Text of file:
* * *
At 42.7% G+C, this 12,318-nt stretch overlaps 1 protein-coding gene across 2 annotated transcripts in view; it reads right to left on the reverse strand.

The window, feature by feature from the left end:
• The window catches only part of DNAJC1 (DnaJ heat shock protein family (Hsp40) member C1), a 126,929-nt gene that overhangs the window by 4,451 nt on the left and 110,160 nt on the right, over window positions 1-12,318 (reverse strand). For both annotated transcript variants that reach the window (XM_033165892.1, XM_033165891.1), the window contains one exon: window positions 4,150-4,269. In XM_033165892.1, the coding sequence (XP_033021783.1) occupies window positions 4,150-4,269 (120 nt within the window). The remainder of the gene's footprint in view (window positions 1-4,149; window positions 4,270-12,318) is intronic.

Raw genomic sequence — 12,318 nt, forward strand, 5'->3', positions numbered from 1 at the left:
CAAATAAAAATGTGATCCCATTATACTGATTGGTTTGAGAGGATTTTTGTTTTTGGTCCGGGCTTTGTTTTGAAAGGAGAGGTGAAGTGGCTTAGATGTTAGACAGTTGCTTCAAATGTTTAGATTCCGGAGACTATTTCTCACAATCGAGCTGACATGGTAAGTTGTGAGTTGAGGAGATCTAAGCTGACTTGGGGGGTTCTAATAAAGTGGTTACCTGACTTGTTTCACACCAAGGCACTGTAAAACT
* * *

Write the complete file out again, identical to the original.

At 42.7% G+C, this 12,318-nt stretch overlaps 1 protein-coding gene across 2 annotated transcripts in view; it reads right to left on the reverse strand.

The window, feature by feature from the left end:
• The window catches only part of DNAJC1 (DnaJ heat shock protein family (Hsp40) member C1), a 126,929-nt gene that overhangs the window by 4,451 nt on the left and 110,160 nt on the right, over window positions 1-12,318 (reverse strand). For both annotated transcript variants that reach the window (XM_033165892.1, XM_033165891.1), the window contains one exon: window positions 4,150-4,269. In XM_033165892.1, the coding sequence (XP_033021783.1) occupies window positions 4,150-4,269 (120 nt within the window). The remainder of the gene's footprint in view (window positions 1-4,149; window positions 4,270-12,318) is intronic.

Raw genomic sequence — 12,318 nt, forward strand, 5'->3', positions numbered from 1 at the left:
CAAATAAAAATGTGATCCCATTATACTGATTGGTTTGAGAGGATTTTTGTTTTTGGTCCGGGCTTTGTTTTGAAAGGAGAGGTGAAGTGGCTTAGATGTTAGACAGTTGCTTCAAATGTTTAGATTCCGGAGACTATTTCTCACAATCGAGCTGACATGGTAAGTTGTGAGTTGAGGAGATCTAAGCTGACTTGGGGGGTTCTAATAAAGTGGTTACCTGACTTGTTTCACACCAAGGCACTGTAAAACT